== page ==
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At Sempra Energy, we are committed to protecting and preserving biodiversity in the areas where we do business, and have restored or protected more than 13,000 acres of land. We work to meet or exceed applicable laws and regulations related to biodiversity.

In 2015, we developed and released a companywide biodiversity policy that articulates how we will integrate biodiversity considerations and work to protect wildlife during the planning, decision-making, construction and operation of energy facilities, balancing the importance of protecting sensitive habitat with our needs as a business. 

Sempra U.S. Gas & Power reduces biodiversity impacts by judiciously selecting locations for development where impacts are less likely to occur. Its solar projects are built on previously disturbed land or in designated energy zones, and are located near existing transmission lines. For its wind projects, the subsidiary sites turbines away from sensitive habitat such as wetlands and streams, and limits the use of overhead lines to minimize impacts to birds and bats.

Prior to construction of the Energía Sierra Juárez wind facility, located in the mountains of La Rumorosa in Baja California, Mexico, Sempra International’s IEnova subsidiary collaborated with the San Diego Zoo on a multiyear study to better understand the flight patterns and territories of the California condor and the golden eagle along the U.S.-Mexico border near the facility site. Mexico-based Instituto de Ecología (INECOL) also conducted studies to assess the flight and migratory patterns of other birds and bats in the area. Armed with the results of these studies, IEnova is working to minimize operational impacts to wildlife.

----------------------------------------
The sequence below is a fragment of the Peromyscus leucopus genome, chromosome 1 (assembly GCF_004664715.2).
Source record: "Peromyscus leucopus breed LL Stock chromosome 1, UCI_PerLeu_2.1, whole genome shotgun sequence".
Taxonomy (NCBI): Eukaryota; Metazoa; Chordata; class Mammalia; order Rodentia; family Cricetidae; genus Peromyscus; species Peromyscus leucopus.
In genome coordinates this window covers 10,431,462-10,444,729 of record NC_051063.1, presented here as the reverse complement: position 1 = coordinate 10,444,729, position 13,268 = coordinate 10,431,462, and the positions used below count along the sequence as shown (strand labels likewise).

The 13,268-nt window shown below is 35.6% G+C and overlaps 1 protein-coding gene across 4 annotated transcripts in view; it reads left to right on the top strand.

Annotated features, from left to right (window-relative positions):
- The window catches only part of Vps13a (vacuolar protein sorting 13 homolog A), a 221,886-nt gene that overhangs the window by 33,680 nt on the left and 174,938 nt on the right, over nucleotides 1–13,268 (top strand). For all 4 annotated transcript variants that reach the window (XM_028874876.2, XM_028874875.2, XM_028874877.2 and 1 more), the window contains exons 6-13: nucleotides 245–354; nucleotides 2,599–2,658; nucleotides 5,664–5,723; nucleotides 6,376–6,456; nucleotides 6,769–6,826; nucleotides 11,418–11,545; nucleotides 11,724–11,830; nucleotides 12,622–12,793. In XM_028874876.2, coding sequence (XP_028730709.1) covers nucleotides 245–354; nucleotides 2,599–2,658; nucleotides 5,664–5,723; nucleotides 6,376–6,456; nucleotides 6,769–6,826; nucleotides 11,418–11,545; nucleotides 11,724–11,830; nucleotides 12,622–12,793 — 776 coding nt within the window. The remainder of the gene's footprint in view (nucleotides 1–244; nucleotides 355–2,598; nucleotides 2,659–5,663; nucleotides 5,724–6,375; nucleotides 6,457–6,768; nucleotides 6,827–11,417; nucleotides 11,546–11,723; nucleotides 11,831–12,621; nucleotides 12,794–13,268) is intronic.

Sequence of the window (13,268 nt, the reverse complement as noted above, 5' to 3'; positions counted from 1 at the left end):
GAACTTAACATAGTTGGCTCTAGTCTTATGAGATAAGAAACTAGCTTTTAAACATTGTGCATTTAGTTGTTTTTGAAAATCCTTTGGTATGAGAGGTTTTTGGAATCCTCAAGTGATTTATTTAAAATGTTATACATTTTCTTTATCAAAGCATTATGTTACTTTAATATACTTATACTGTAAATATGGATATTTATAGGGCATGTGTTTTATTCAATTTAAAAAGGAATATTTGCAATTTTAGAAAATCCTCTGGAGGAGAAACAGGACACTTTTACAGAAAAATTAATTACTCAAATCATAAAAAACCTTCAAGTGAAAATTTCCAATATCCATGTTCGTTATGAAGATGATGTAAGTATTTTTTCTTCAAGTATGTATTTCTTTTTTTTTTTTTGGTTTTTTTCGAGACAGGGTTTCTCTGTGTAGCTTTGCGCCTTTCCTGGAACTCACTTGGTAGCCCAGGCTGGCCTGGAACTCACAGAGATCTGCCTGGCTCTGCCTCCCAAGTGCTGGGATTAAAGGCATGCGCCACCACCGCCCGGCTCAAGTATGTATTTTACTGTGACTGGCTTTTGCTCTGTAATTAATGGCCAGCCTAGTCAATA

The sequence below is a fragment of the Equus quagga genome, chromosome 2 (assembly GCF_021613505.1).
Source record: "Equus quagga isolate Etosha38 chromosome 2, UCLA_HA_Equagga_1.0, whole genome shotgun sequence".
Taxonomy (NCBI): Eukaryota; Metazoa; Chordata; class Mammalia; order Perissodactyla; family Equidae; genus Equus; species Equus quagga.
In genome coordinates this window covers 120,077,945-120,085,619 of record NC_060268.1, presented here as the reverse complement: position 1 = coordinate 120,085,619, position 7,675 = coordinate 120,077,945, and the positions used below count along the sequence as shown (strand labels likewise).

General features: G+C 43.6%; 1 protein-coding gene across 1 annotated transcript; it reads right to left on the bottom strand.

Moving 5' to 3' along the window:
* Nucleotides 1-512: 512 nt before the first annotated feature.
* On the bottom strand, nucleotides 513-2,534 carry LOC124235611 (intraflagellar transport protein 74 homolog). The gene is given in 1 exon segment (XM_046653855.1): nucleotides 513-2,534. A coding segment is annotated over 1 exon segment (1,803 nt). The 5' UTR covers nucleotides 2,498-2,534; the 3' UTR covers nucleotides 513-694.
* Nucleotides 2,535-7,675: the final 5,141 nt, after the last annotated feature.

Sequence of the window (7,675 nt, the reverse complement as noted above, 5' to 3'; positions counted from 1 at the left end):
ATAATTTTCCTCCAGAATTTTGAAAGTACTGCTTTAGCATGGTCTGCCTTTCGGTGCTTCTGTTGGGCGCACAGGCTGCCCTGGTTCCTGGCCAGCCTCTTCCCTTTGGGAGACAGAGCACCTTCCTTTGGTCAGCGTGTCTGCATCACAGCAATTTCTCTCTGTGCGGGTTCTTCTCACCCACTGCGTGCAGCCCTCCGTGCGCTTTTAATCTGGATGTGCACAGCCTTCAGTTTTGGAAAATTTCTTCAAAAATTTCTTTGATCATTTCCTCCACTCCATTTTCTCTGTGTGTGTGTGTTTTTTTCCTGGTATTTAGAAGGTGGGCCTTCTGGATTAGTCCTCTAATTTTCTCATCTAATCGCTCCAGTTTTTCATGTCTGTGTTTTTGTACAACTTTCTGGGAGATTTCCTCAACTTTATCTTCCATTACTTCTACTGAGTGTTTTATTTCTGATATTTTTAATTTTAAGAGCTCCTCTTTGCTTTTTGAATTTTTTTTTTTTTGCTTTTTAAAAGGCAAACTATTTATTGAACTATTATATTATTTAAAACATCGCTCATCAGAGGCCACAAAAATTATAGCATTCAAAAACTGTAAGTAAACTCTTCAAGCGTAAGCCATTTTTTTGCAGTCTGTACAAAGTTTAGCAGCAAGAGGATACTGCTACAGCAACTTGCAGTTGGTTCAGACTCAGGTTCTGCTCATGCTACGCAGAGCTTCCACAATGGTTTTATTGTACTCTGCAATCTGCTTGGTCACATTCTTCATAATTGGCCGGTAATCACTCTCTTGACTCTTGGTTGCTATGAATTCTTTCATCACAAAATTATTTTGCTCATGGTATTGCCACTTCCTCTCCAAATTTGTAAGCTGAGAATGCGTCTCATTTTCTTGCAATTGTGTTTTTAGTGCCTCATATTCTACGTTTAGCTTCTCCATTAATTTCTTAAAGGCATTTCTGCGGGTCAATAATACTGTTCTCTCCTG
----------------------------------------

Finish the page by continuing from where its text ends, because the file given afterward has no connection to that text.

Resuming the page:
Sempra International’s Luz del Sur utility owns and operates a 100-megawatt hydroelectric plant in the Cusco Region of Peru. The plant started commercial operations in September of 2015. In order to assess the impact of the facility, an Environmental Impact Assessment (EIA) was prepared prior to construction. The EIA covers several aspects of plant construction and operation, including climate, air quality, noise levels, hydrology, water quality, geology, land use and biodiversity. The EIA identified over 100 species of wildlife within the direct impact area, including four protected animal species. Now that the facility is operational, Luz del Sur monitors different environmental aspects to comply with statutory requirements and commitments under the EIA.

SDG&E and its partners have preserved and restored habitats for several of Southern California’s endangered and threatened species. These include the San Dieguito wetlands project, which restored over 160 acres of coastal tidal wetlands to provide habitat for Belding’s savanna sparrow, the snowy plover, the endangered California least tern, and the light footed clapper rail; and the Sunrise Powerlink mitigation projects, which will enhance and restore more than 2,600 acres of streams, wetlands and upland habitats for the threatened coastal California gnatcatcher, the endangered least-Bell’s vireo, the southwestern willow flycatcher, the arroyo toad and the Peninsular bighorn sheep, as well as many rare plant species.

Protecting plant life at the nursery at the Energía Costa Azul LNG receipt terminal.